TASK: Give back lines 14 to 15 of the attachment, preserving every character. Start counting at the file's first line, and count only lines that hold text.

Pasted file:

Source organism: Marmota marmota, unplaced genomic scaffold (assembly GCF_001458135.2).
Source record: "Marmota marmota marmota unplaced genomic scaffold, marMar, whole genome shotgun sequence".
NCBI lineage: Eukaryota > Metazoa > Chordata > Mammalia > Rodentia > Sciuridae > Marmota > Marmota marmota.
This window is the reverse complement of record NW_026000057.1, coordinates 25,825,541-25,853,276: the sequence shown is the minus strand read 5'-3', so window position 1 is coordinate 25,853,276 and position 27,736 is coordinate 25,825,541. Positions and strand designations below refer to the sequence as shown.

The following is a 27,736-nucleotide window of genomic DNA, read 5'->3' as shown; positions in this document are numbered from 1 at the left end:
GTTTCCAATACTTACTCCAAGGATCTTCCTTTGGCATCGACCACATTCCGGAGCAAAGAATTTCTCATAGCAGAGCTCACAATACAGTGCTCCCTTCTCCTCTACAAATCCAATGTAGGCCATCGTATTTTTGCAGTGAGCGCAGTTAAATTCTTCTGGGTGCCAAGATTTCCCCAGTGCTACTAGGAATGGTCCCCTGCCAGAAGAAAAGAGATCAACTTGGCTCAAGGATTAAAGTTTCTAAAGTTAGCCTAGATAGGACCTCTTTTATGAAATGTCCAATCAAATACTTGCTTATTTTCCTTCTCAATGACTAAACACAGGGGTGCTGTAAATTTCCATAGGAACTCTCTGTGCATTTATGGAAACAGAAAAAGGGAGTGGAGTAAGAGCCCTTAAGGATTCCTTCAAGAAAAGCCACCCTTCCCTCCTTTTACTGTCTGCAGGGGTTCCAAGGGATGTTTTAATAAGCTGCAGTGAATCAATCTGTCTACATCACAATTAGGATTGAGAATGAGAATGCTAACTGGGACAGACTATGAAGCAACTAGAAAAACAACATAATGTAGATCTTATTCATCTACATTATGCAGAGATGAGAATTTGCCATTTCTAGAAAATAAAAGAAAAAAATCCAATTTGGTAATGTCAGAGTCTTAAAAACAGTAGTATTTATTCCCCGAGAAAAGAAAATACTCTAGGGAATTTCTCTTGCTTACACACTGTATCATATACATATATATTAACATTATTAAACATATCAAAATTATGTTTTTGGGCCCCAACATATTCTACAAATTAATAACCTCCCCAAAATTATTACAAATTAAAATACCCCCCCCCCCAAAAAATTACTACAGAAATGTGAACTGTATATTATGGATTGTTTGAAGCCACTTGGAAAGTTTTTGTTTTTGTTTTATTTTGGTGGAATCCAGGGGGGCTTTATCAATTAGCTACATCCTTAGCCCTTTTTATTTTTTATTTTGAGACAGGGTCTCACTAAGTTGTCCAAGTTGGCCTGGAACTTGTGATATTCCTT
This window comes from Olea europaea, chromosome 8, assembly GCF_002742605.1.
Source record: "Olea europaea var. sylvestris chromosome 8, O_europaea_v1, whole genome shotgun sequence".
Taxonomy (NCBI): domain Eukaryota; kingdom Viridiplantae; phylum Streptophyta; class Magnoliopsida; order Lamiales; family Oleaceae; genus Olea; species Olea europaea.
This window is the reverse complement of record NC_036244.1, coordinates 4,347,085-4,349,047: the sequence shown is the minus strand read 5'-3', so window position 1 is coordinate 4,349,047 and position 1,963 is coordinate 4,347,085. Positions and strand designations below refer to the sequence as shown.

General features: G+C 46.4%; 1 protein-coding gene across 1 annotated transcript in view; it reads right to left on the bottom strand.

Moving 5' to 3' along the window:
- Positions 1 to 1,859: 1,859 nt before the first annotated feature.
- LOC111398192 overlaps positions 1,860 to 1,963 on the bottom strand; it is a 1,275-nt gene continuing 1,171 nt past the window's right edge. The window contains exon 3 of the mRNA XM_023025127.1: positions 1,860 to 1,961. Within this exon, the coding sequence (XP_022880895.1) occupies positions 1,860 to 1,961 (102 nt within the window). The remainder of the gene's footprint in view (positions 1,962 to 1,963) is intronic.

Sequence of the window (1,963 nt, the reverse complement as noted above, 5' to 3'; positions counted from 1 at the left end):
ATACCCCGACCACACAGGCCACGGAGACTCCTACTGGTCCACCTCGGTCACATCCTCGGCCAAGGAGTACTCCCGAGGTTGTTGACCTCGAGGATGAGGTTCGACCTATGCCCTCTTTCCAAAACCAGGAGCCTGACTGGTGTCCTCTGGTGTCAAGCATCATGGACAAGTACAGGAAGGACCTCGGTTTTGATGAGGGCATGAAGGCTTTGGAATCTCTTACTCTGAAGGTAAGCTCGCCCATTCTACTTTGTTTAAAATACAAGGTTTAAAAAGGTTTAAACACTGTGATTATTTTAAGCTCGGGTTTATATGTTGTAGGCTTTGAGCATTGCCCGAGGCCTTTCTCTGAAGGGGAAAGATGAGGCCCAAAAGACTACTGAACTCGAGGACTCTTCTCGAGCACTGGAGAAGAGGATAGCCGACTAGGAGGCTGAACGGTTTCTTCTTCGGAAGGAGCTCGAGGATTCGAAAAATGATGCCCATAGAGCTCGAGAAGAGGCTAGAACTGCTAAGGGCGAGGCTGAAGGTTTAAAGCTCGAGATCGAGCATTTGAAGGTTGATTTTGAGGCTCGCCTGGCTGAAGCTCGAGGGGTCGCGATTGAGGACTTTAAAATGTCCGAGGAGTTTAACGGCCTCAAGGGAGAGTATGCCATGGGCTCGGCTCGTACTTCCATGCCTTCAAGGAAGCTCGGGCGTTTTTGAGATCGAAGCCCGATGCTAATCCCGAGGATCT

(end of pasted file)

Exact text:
- LOC111398192 overlaps positions 1,860 to 1,963 on the bottom strand; it is a 1,275-nt gene continuing 1,171 nt past the window's right edge. The window contains exon 3 of the mRNA XM_023025127.1: positions 1,860 to 1,961. Within this exon, the coding sequence (XP_022880895.1) occupies positions 1,860 to 1,961 (102 nt within the window). The remainder of the gene's footprint in view (positions 1,962 to 1,963) is intronic.

Sequence of the window (1,963 nt, the reverse complement as noted above, 5' to 3'; positions counted from 1 at the left end):